lull

verb
\ ˈləl How to pronounce lull (audio) \
lulled; lulling; lulls

Definition of lull

 (Entry 1 of 2)

transitive verb

1 : to cause to sleep or rest : soothe He was lulled to sleep by her soothing voice.
2 : to cause to relax vigilance were lulled into a false sense of security

lull

noun

Definition of lull (Entry 2 of 2)

1 : a temporary pause or decline in activity the early-morning lull in urban noise : such as
a : a temporary drop in business activity
b : a temporary calm before or during a storm
2 archaic : something that lulls especially : lullaby

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Synonyms & Antonyms for lull

Synonyms: Verb

Synonyms: Noun

Antonyms: Verb

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Examples of lull in a Sentence

Verb The music lulled him to sleep. the absence of attacks for such an extended period had lulled the nation into a false sense of security Noun we took the opportunity of a lull in the conversation to announce that we were engaged to be married
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Recent Examples on the Web: Verb Let Alexander Skarsgard lull you to sleep with a bedtime story. Maya Kachroo-levine, Travel + Leisure, 29 June 2021 Online quoting websites lull consumers into a false sense of security, both say. Doug Gollan, Forbes, 5 May 2021 Her ability to lull people into a sense of security was amazing to watch. Dalton Ross, EW.com, 7 July 2021 At the port, traditional Dhow boats lull in the distance while the corniche lines the jagged coast, and serves as the entry point to the ancient souk. Irene S. Levine, Forbes, 16 May 2021 In the frenzy, schools are buying technology that academic air-quality experts warn can lull them into a false sense of security or even potentially harm kids. Lauren Weber And Christina Jewett, CNN, 3 May 2021 Don't let the fact that there are only 11 bids in on the love tester lull you into a false sense of security. Star Tribune, 10 June 2021 Remember that the Covid-19 coronavirus pandemic is still a public health emergency even though fewer face masks and lack of social distancing may lull you into a false sense of security. Bruce Y. Lee, Forbes, 15 May 2021 Don't let the promise of technology lull you into letting your guard down. Medea Giordano, Wired, 13 May 2021 Recent Examples on the Web: Noun Friday and Saturday will be a slight lull in the state's most recent heat wave before temperatures soar once again into the triple digits by the end of the weekend. Hannah Gard And Haley Brink, CNN, 23 July 2021 After the February strikes, there was a lull in militia activity against American locations for several weeks, but then an even more dangerous threat emerged: the small armed drones. Eric Schmitt, New York Times, 27 June 2021 There might be a lull for a few years, and there might be more that go down or get bought out by Live Nation, but there will be a whole new generation of people who want to put on their own shows. Los Angeles Times, 23 June 2021 New consoles came out around every seven years, followed by new games, but then there would be a lull in excitement until the next generation. Washington Post, 11 June 2021 On Sunday afternoon there was a slight lull in the snow and rain, said meteorologist Vuotto. Tess Williams, Anchorage Daily News, 31 May 2021 That’s Danielle Hale, chief economist at Realtor.com who notes there’s been a lull in America’s raging hot housing market, which could spell a buying opportunity for homebuyers. Bernhard Warner, Fortune, 17 May 2021 For private jets, if there is a lull, that maintenance – which is always expensive – might be pushed back. Doug Gollan, Forbes, 5 May 2021 Cases had started to decline, and that evening, there’d been a lull in calls. ProPublica, 9 Apr. 2021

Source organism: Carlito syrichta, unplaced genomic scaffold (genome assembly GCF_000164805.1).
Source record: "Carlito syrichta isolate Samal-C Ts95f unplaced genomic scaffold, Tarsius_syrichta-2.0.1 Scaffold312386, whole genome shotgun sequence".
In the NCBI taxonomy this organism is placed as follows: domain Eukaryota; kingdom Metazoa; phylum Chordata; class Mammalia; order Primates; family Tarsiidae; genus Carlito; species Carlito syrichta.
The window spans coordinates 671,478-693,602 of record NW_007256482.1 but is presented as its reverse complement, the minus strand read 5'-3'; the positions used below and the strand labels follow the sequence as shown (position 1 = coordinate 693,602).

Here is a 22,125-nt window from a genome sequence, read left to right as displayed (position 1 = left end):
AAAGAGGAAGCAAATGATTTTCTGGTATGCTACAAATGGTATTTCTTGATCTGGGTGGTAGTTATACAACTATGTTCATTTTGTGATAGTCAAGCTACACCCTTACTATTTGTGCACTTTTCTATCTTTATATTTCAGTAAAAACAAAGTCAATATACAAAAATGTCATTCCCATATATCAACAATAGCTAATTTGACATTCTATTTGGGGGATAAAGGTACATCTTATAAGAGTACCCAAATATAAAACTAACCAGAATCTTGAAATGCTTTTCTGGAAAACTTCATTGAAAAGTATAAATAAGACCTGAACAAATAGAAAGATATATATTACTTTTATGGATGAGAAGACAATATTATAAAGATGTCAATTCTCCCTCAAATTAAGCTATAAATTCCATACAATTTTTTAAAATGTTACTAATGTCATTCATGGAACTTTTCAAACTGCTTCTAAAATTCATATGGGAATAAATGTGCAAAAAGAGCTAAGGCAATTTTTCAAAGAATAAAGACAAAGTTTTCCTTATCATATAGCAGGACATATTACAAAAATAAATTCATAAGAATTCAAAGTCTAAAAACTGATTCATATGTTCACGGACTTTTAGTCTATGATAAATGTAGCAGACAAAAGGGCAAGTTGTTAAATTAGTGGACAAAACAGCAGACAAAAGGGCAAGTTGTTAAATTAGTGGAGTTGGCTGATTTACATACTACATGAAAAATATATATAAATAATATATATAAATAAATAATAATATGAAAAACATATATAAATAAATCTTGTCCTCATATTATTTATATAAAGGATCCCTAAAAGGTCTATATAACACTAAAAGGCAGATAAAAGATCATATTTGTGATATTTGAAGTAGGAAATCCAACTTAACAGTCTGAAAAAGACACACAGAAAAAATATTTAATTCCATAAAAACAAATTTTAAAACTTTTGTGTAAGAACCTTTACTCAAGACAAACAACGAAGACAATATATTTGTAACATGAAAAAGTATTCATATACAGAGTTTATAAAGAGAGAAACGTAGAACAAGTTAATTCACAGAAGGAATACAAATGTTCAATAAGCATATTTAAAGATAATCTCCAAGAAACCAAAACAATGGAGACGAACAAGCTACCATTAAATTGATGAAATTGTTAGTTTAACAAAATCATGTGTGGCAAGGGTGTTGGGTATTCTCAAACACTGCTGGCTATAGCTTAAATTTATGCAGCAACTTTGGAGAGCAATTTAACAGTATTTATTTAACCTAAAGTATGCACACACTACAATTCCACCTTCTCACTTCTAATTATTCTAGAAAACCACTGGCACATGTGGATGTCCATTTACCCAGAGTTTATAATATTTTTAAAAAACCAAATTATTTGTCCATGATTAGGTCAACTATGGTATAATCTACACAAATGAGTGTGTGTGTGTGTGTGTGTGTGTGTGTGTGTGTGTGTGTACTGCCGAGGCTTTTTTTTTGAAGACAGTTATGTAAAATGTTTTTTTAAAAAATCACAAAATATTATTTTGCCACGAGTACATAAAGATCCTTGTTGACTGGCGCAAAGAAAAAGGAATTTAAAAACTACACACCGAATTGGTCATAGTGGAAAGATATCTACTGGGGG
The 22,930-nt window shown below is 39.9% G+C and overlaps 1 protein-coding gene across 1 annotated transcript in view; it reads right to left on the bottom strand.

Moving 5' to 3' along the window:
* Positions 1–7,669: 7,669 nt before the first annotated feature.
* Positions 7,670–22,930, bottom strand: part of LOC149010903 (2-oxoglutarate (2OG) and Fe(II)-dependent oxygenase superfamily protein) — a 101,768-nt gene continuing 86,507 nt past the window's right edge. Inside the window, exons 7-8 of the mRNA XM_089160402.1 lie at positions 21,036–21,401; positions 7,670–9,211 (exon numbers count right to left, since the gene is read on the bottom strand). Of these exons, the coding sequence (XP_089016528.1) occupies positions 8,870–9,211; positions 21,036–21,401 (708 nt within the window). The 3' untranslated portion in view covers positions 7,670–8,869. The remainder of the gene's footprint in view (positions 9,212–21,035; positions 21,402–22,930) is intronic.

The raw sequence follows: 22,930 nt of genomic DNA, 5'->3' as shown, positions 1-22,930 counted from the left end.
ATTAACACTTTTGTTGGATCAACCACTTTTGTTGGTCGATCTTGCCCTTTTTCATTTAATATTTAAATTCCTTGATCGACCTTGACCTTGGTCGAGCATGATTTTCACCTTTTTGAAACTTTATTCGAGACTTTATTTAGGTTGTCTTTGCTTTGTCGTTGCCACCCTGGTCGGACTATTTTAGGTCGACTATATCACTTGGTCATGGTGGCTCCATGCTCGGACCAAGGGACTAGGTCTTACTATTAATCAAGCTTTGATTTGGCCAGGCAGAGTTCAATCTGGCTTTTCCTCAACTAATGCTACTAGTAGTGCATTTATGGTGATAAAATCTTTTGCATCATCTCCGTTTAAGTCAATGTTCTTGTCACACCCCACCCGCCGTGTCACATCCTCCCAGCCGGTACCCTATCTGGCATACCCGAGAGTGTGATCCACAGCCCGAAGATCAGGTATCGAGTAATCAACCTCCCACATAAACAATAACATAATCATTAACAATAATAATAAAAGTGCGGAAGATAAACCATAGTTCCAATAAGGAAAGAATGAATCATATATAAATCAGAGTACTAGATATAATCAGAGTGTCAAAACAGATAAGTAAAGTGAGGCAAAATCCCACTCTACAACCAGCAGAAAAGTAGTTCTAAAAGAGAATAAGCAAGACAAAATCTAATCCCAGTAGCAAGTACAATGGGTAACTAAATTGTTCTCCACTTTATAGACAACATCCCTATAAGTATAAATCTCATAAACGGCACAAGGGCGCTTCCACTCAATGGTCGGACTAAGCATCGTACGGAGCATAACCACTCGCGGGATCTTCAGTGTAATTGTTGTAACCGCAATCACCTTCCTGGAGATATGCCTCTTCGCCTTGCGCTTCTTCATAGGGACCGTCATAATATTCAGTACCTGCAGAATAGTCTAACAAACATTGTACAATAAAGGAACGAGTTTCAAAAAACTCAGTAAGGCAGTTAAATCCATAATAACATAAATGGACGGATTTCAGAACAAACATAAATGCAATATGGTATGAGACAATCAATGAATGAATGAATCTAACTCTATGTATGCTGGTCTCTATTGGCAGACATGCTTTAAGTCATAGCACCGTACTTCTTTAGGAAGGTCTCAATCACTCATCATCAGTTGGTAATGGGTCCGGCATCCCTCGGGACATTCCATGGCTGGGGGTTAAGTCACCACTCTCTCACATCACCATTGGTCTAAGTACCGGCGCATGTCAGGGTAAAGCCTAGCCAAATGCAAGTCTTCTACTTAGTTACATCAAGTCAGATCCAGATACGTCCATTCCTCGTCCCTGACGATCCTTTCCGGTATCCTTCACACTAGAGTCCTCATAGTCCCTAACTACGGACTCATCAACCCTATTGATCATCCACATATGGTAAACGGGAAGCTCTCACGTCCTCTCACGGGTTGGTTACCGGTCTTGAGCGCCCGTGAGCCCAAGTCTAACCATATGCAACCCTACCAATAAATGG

These example sentences are selected automatically from various online news sources to reflect current usage of the word 'lull.' Views expressed in the examples do not represent the opinion of Merriam-Webster or its editors. Send us feedback.

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First Known Use of lull

Verb

14th century, in the meaning defined at sense 1

Noun

1719, in the meaning defined at sense 2

History and Etymology for lull

Verb and Noun

Middle English; probably of imitative origin

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Time Traveler for lull

Time Traveler

The first known use of lull was in the 14th century

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Dictionary Entries Near lull

Luleburgaz

lull

lullaby

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Statistics for lull

Last Updated

24 Jul 2021

Cite this Entry

“Lull.” Merriam-Webster.com Dictionary, Merriam-Webster, https://www.merriam-webster.com/dictionary/lull. Accessed 3 Aug. 2021.

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More Definitions for lull

lull

verb

English Language Learners Definition of lull

 (Entry 1 of 2)

: to cause (someone) to fall asleep or become sleepy
: to cause (someone) to feel safe and relaxed instead of careful and alert

lull

noun

English Language Learners Definition of lull (Entry 2 of 2)

: a brief time when an action or activity stops

lull

verb
\ ˈləl How to pronounce lull (audio) \
lulled; lulling

Kids Definition of lull

 (Entry 1 of 2)

: to make or become sleepy or less watchful lulled by the bobbing of the raft … I went to sleep again.— Theodore Taylor, The Cay

lull

noun

Kids Definition of lull (Entry 2 of 2)

: a period of calm or inactivity There was a lull in the storm.

More from Merriam-Webster on lull

Nglish: Translation of lull for Spanish Speakers

Britannica English: Translation of lull for Arabic Speakers

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